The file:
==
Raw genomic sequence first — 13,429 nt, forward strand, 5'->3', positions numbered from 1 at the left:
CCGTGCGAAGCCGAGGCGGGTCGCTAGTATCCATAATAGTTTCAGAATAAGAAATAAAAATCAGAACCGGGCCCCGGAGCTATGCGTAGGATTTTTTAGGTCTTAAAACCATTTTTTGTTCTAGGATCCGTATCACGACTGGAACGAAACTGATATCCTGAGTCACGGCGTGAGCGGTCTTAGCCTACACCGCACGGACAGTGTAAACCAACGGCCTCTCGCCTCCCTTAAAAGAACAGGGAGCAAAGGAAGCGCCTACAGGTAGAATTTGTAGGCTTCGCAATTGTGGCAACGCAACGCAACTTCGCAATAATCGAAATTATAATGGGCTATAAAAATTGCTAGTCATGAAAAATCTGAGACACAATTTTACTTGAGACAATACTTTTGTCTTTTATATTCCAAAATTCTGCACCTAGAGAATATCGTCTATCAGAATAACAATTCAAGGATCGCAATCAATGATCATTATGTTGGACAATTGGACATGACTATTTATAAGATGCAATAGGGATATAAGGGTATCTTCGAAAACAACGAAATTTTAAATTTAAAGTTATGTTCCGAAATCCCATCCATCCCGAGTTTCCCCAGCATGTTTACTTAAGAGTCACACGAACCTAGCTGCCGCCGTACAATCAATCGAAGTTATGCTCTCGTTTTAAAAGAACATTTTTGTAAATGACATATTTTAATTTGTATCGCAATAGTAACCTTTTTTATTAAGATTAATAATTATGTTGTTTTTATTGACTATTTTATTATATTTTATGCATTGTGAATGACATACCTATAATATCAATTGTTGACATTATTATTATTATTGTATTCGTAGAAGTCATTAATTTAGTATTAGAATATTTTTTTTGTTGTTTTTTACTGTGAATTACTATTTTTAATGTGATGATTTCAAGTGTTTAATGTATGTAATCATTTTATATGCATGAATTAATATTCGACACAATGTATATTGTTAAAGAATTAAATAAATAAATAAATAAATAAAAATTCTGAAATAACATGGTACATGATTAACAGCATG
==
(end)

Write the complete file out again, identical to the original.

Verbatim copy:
Raw genomic sequence first — 13,429 nt, forward strand, 5'->3', positions numbered from 1 at the left:
CCGTGCGAAGCCGAGGCGGGTCGCTAGTATCCATAATAGTTTCAGAATAAGAAATAAAAATCAGAACCGGGCCCCGGAGCTATGCGTAGGATTTTTTAGGTCTTAAAACCATTTTTTGTTCTAGGATCCGTATCACGACTGGAACGAAACTGATATCCTGAGTCACGGCGTGAGCGGTCTTAGCCTACACCGCACGGACAGTGTAAACCAACGGCCTCTCGCCTCCCTTAAAAGAACAGGGAGCAAAGGAAGCGCCTACAGGTAGAATTTGTAGGCTTCGCAATTGTGGCAACGCAACGCAACTTCGCAATAATCGAAATTATAATGGGCTATAAAAATTGCTAGTCATGAAAAATCTGAGACACAATTTTACTTGAGACAATACTTTTGTCTTTTATATTCCAAAATTCTGCACCTAGAGAATATCGTCTATCAGAATAACAATTCAAGGATCGCAATCAATGATCATTATGTTGGACAATTGGACATGACTATTTATAAGATGCAATAGGGATATAAGGGTATCTTCGAAAACAACGAAATTTTAAATTTAAAGTTATGTTCCGAAATCCCATCCATCCCGAGTTTCCCCAGCATGTTTACTTAAGAGTCACACGAACCTAGCTGCCGCCGTACAATCAATCGAAGTTATGCTCTCGTTTTAAAAGAACATTTTTGTAAATGACATATTTTAATTTGTATCGCAATAGTAACCTTTTTTATTAAGATTAATAATTATGTTGTTTTTATTGACTATTTTATTATATTTTATGCATTGTGAATGACATACCTATAATATCAATTGTTGACATTATTATTATTATTGTATTCGTAGAAGTCATTAATTTAGTATTAGAATATTTTTTTTGTTGTTTTTTACTGTGAATTACTATTTTTAATGTGATGATTTCAAGTGTTTAATGTATGTAATCATTTTATATGCATGAATTAATATTCGACACAATGTATATTGTTAAAGAATTAAATAAATAAATAAATAAATAAAAATTCTGAAATAACATGGTACATGATTAACAGCATG